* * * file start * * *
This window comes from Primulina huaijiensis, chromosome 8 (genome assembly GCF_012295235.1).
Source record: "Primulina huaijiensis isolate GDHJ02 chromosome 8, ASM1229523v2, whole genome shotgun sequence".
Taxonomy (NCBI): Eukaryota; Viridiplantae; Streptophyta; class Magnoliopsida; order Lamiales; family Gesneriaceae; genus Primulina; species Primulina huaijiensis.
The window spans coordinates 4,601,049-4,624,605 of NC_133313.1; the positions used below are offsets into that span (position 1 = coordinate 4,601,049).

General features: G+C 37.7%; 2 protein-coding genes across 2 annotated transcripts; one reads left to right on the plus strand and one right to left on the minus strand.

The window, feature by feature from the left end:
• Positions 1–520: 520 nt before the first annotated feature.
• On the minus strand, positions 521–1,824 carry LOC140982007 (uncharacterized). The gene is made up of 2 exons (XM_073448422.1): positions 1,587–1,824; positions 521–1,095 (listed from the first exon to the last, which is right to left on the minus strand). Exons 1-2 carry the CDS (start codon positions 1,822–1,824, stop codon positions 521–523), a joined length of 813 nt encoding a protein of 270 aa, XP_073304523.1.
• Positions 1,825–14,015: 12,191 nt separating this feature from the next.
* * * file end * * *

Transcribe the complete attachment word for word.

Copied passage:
This window comes from Primulina huaijiensis, chromosome 8 (genome assembly GCF_012295235.1).
Source record: "Primulina huaijiensis isolate GDHJ02 chromosome 8, ASM1229523v2, whole genome shotgun sequence".
Taxonomy (NCBI): Eukaryota; Viridiplantae; Streptophyta; class Magnoliopsida; order Lamiales; family Gesneriaceae; genus Primulina; species Primulina huaijiensis.
The window spans coordinates 4,601,049-4,624,605 of NC_133313.1; the positions used below are offsets into that span (position 1 = coordinate 4,601,049).

General features: G+C 37.7%; 2 protein-coding genes across 2 annotated transcripts; one reads left to right on the plus strand and one right to left on the minus strand.

The window, feature by feature from the left end:
• Positions 1–520: 520 nt before the first annotated feature.
• On the minus strand, positions 521–1,824 carry LOC140982007 (uncharacterized). The gene is made up of 2 exons (XM_073448422.1): positions 1,587–1,824; positions 521–1,095 (listed from the first exon to the last, which is right to left on the minus strand). Exons 1-2 carry the CDS (start codon positions 1,822–1,824, stop codon positions 521–523), a joined length of 813 nt encoding a protein of 270 aa, XP_073304523.1.
• Positions 1,825–14,015: 12,191 nt separating this feature from the next.